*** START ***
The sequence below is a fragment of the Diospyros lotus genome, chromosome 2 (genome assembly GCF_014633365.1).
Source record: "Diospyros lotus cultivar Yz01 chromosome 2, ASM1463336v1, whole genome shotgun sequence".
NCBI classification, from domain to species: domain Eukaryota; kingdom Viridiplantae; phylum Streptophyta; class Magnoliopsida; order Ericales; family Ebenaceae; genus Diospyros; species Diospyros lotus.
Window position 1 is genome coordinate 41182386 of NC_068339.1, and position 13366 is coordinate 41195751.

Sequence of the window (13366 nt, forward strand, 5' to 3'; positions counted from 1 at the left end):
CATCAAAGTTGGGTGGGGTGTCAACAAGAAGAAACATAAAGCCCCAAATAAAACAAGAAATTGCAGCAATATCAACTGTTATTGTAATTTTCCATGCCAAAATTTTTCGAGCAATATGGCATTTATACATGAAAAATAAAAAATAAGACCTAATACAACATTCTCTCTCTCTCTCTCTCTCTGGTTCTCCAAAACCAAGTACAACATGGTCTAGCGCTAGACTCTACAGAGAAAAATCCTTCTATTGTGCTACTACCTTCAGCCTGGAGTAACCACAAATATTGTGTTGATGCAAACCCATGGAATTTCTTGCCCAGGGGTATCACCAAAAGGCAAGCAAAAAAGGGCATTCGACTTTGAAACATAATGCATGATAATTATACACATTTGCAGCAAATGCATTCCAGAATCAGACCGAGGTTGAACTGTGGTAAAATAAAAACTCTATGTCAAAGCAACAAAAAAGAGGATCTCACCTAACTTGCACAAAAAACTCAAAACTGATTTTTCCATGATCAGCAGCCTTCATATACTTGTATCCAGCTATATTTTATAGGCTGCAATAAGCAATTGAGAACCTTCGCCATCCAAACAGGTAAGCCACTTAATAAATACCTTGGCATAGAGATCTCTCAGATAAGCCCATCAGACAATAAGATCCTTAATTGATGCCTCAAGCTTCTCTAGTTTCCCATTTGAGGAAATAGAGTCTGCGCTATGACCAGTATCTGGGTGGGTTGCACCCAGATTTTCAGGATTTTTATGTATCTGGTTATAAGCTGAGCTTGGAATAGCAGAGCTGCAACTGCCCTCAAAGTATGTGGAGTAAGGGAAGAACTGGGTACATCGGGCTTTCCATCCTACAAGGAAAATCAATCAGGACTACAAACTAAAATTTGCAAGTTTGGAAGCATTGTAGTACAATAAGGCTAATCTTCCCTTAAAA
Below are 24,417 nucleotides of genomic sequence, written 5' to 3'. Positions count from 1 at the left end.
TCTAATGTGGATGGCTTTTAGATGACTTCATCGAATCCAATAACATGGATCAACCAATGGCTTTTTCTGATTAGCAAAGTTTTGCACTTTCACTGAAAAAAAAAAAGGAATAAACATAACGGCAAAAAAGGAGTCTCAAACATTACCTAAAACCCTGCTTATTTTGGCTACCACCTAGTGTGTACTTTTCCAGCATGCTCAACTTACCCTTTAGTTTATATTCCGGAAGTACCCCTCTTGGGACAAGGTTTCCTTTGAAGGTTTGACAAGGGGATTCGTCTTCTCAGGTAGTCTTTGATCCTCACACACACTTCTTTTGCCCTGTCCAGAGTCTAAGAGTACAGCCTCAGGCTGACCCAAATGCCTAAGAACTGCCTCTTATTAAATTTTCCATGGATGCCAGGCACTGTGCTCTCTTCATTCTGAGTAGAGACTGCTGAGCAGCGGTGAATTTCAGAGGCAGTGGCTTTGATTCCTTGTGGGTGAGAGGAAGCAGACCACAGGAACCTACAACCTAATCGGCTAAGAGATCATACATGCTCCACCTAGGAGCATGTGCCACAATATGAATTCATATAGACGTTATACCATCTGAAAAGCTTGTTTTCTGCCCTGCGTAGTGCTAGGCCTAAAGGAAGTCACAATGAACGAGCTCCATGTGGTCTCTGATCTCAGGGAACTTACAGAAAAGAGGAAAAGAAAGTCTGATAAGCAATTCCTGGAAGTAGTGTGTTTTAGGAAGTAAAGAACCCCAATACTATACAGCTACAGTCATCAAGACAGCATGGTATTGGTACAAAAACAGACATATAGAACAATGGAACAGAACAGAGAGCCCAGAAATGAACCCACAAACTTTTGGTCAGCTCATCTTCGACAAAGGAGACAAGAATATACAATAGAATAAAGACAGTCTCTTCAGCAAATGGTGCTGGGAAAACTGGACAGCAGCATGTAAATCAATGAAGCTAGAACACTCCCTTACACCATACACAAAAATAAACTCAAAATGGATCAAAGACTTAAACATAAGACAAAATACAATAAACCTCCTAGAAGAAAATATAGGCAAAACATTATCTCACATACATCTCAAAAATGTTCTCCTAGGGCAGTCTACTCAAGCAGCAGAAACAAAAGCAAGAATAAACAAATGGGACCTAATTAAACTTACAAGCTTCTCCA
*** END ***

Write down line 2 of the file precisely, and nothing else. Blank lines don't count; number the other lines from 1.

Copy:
Source record: "Diospyros lotus cultivar Yz01 chromosome 2, ASM1463336v1, whole genome shotgun sequence".